This is why big players such as the World Bank, United Nations, World Economic Forum, OECD and IMF have gone about setting twin goals and outlining recommendations that policy needs to simultaneously tackle poverty and inequality in rich as well as poor countries.

I’m just wondering if the Twitter trolls and astroturfers have yet ridiculously accused these institutions and organisations of being ‘Corbynites’ , ‘Marxists’ and of joining or supporting Momentum, as they did Oxfam.

oxfam

The condition that people who champion social justice and object to inequality and poverty must be poor and oppressed, otherwise their proposition must be invalid is a peculiarly right wing one, based on a form of faulty narcissistic reasoning.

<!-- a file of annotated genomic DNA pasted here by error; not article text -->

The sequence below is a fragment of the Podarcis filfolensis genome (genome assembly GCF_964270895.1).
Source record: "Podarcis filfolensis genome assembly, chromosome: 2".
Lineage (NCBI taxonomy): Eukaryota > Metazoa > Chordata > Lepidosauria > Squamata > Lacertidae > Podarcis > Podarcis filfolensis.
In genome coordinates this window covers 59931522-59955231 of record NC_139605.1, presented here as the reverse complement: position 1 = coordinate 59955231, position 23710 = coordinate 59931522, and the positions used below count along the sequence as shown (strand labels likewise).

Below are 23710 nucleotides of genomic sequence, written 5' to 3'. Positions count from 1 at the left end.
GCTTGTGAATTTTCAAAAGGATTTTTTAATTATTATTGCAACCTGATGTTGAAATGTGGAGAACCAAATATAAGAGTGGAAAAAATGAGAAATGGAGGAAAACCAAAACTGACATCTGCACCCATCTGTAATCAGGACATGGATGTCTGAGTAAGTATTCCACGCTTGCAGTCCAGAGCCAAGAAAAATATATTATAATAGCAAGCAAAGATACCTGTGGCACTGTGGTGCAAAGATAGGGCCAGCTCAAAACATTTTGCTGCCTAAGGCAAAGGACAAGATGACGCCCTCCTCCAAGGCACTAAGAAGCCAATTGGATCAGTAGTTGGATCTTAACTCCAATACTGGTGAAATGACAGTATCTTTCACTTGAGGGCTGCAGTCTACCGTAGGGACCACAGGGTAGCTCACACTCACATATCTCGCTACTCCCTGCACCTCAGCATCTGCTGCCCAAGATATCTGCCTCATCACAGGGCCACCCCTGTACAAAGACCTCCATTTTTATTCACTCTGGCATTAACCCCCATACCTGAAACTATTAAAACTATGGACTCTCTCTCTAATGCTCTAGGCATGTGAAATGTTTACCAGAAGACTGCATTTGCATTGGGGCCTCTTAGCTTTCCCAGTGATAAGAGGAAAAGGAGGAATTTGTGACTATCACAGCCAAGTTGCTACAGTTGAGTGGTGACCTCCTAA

By attempting to shift the debate away from the policy changes that have caused inequality, neoliberals are simply trying to legitimate it without the merit of open and rational scrutiny.

One of the primary characteristics of this type of reasoning is an exaggerated sense of entitlement and resentfulness and outrage of other peoples’. These protagonists are the ultimate meritocrats, just as long as they can define who ‘deserves’ what and who does not. Despite the steadfast ethical values such neoliberal champions loudly profess, they are moral relativists in that what they adamantly deem immoral for others is somehow acceptable for themselves. Furthermore, they are also overly sensitive to any perceived slight, challenge or criticism, regardless of how legitimate it may be. Market competition is one thing, pluralism and a healthy competition of ideas is apparently quite another.